8:30 — Apparently the Lakers are trading Kobe this summer — they just took 17-year-old, 290-pound center Andrew Bynum with the 10th pick. I’m speechless. The best high schooler in the draft (Green) and the best perimeter player (Granger) just inexplicably dropped out of the top 10. You figure it out.
(By the way, I think this draft should have a running feature called “Pick Me Baby One More Time” with failed GM’s from years past trying to explain crappy picks for the teams that just made them. For instance, former Celtics GM Chris Wallace could have come out tonight and reenacted his explanation for the Kedrick Brown pick four years ago, and then later in the show, he could have performed an explanation for this Bynum pick. Wouldn’t that have been just as riveting as seeing Wang Chung singing “Everybody Wang Chung Tonight” and Nelly’s “It’s Getting Hot in Here”?)
8:34 — I have to say, I enjoyed Bynum’s interview with Stu — right down to the three-step handshake. “He has lost 20 pounds,” explains Lakers GM Mitch Kupchak, “so he’s dedicated himself in the last month or so.” Well, that’s good news. I mean, if he’s been dedicated for a solid month, that changes everything.
8:35 — Just talked to my Dad, who’s officially in “We might end up with Danny Granger at No. 18!” mode.
8:38 — All right, I’d like to nominate Fran Vazquez as the odds-on favorite to replace the retiring Shawn Bradley as “The guy who will be dunked on more than anyone else in the league next year.” He just went 11th to the Magic and received multiple kisses on the cheek from another man. Apparently Granger either committed an armed robbery last night, or he recently contracted Hepatitis A-thru-M. There’s no other explanation.
8:39 — I take back every Vasquez joke: Didn’t realize he averaged 8.4 points per game and 4.4 rebounds per game in the Spanish ACB league last year. By the way, Stu Scott is talking to Vasquez through an interpreter right now.
8:39 — Addendum to previous note: The interpreter is for Vasquez, not Stu.
8:44 — Did you enjoy the Elgin Baylor Era? The Clips took Mike Dunleavy’s guy (Yaroslav Korolev) at No. 12, signifying Elgin’s inevitable move upstairs that came about eight years too late. We’ll remember Elgin as a Hall of Famer, a veteran of the lottery process, and the guy who said about Shaun Livingston’s progress last year, “It might take a season, it might take half a season, it might take a year.” Farewell, Elgin. Farewell.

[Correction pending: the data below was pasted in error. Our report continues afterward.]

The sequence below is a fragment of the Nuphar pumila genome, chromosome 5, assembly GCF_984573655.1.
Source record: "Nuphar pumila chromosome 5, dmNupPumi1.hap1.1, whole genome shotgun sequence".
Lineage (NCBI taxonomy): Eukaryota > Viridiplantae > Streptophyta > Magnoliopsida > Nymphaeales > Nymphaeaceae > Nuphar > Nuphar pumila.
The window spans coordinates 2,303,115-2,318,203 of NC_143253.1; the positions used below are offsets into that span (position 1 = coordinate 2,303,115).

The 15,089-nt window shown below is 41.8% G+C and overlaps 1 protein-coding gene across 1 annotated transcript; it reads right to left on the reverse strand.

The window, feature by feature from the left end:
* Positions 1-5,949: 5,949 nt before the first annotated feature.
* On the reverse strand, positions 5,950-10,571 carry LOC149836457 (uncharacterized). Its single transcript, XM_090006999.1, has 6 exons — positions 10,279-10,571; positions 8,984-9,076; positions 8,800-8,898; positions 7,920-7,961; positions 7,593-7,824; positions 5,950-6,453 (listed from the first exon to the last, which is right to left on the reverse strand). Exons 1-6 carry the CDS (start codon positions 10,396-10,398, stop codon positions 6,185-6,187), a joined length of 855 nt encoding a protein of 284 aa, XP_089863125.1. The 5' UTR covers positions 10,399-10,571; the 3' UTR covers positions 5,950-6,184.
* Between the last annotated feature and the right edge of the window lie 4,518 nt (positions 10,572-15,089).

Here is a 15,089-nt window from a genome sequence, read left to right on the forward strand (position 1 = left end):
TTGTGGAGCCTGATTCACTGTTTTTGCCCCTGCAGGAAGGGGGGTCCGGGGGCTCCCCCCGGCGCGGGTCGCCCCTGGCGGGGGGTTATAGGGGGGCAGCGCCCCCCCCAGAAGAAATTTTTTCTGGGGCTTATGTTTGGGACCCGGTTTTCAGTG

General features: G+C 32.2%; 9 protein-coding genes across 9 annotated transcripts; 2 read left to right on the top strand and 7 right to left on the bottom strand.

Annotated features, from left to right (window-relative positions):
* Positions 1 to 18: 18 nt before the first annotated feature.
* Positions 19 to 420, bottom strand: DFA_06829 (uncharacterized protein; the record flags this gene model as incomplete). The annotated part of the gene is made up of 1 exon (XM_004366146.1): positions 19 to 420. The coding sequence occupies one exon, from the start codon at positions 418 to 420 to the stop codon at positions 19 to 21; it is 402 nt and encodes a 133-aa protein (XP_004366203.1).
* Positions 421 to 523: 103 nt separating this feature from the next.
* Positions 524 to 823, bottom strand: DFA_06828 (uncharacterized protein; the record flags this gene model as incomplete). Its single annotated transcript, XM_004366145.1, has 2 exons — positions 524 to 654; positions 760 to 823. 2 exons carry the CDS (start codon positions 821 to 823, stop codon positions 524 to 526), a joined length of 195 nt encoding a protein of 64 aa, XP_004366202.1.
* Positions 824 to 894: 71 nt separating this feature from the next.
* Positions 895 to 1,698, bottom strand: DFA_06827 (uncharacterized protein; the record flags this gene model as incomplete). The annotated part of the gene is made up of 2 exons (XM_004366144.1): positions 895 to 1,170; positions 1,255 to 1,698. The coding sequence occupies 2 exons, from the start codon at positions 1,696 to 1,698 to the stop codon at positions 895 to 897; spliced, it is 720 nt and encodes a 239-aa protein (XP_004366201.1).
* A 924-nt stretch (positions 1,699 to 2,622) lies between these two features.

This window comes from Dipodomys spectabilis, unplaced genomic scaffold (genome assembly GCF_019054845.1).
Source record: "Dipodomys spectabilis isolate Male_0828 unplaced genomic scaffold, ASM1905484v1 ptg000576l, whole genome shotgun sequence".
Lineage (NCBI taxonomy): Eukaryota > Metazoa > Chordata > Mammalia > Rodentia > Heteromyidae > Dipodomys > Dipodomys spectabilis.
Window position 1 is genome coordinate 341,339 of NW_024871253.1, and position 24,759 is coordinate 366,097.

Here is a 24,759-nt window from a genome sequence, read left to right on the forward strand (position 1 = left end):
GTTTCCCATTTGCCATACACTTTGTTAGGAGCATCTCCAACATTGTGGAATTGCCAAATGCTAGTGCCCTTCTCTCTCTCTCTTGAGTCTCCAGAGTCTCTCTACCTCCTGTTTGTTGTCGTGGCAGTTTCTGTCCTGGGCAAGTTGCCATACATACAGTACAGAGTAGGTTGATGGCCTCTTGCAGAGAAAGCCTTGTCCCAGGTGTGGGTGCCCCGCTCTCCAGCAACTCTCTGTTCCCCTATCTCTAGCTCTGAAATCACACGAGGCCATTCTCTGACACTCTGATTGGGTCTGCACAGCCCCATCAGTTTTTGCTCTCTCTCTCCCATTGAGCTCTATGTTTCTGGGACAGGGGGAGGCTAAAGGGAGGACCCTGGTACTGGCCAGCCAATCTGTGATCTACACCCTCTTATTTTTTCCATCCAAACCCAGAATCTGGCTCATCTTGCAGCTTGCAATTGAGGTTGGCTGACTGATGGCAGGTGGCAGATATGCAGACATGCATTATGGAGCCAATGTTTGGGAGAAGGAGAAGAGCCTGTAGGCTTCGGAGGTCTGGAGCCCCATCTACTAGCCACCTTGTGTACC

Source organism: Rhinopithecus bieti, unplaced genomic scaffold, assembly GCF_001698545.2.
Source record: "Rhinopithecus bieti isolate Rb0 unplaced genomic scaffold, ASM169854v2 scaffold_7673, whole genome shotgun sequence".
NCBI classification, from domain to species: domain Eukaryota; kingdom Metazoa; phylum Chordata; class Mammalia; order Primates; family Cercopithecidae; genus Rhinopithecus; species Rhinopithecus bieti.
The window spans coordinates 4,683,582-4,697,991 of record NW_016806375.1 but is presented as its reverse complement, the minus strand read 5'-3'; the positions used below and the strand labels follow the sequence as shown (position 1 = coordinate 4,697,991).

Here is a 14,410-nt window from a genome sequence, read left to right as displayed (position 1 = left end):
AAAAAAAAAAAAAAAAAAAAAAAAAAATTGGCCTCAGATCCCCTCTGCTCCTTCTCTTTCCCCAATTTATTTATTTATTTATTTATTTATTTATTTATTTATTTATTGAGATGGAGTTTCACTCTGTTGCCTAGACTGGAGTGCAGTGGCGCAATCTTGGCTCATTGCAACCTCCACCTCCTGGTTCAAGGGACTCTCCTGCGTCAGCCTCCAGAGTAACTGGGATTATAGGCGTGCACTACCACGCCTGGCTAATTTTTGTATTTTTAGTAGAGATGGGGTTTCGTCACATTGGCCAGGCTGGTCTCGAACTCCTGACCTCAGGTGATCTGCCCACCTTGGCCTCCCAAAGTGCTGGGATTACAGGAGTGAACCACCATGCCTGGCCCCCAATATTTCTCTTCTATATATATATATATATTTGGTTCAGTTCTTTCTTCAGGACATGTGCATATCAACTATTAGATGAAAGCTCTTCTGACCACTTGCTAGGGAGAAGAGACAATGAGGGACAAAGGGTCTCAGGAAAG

(And just for the record, as a Clippers season-ticket holder, consider this my formal complaint that they passed on Granger for some Russian dude who can’t help them for three to four years. I’m sending my second installment of my payment plan to the Clips right after I dip it in golden retriever urine.)
8:46 — Fantastic monologue from Vitale: “I do know Sean May and Granger and Green and I can’t believe these guys are being bypassed. I think there’s a tendency to look at the foreign player and we get enamored, and we look at our own kids and find all their faults. I know this though, it’s a fact. Twenty international players taken in the first round in the last four years, and only one of them have made an impact — Yao Ming!”
(Wait a second, you’re telling me that Darko Milicic didn’t make a major impact? I milked like 300 jokes and counting out of the Darko Era! That’s an impact, pal!)
8:49 — Stephen A. Smith follows Vitale’s lead and rants about the foreigners/college player problem; I’d give you the transcript, but the font size on my computer doesn’t go high enough. Meanwhile, almost like a WNBA team, the Bobcats are picking local players hoping that will boost their attendance numbers — at No. 13, they just grabbed Sean May, whose favorite movie is “Ferris Bueller’s Day Off.” I need to know these things. Meanwhile, my Dad and I just had this exchange:
—Dad: “What’s the name of the ESPN announcer I don’t like?”
—Me: “Stephen A. Smith?”
—Dad: “Yeah — I thought he just made a really good point about the foreign players.”
8:55 — Hoping to replace Latrell Sprewell’s scoring, explosion and overall insanity, Minnesota takes Rashad McCants at No. 14. This leads to the funniest moment of the draft — McCants taking so long to hug his family and posse that Stern zoned out on the podium, followed by McCants having to tap him on the shoulder for the obligatory handshake. Fantastic. That could have earned this telecast “Save Until I Delete” TiVo status for at least three weeks.
8:59 — Poor Gerald Green — he has a “If I drop four more spots, I’m going to have to return that Hummer and the three Plasmas” look on his face right now.
By the way, here’s my McCants question — everyone was writing that his stock was dropping as teams kept doing background checks on him. Well, what were they finding? Did he kill a litter of puppies? Did he appear in a snuff film? Or was it something as innocent as “His favorite movie is ‘Scarface'”? As I’m mulling over the possibilities, McCants gives us the quote of the night: “My passion for winning is very misunderstood — it took us three years to win a championship, sometimes it takes guys 10 years.”
(Yup, he’s going to fill Spree’s shoes nicely.)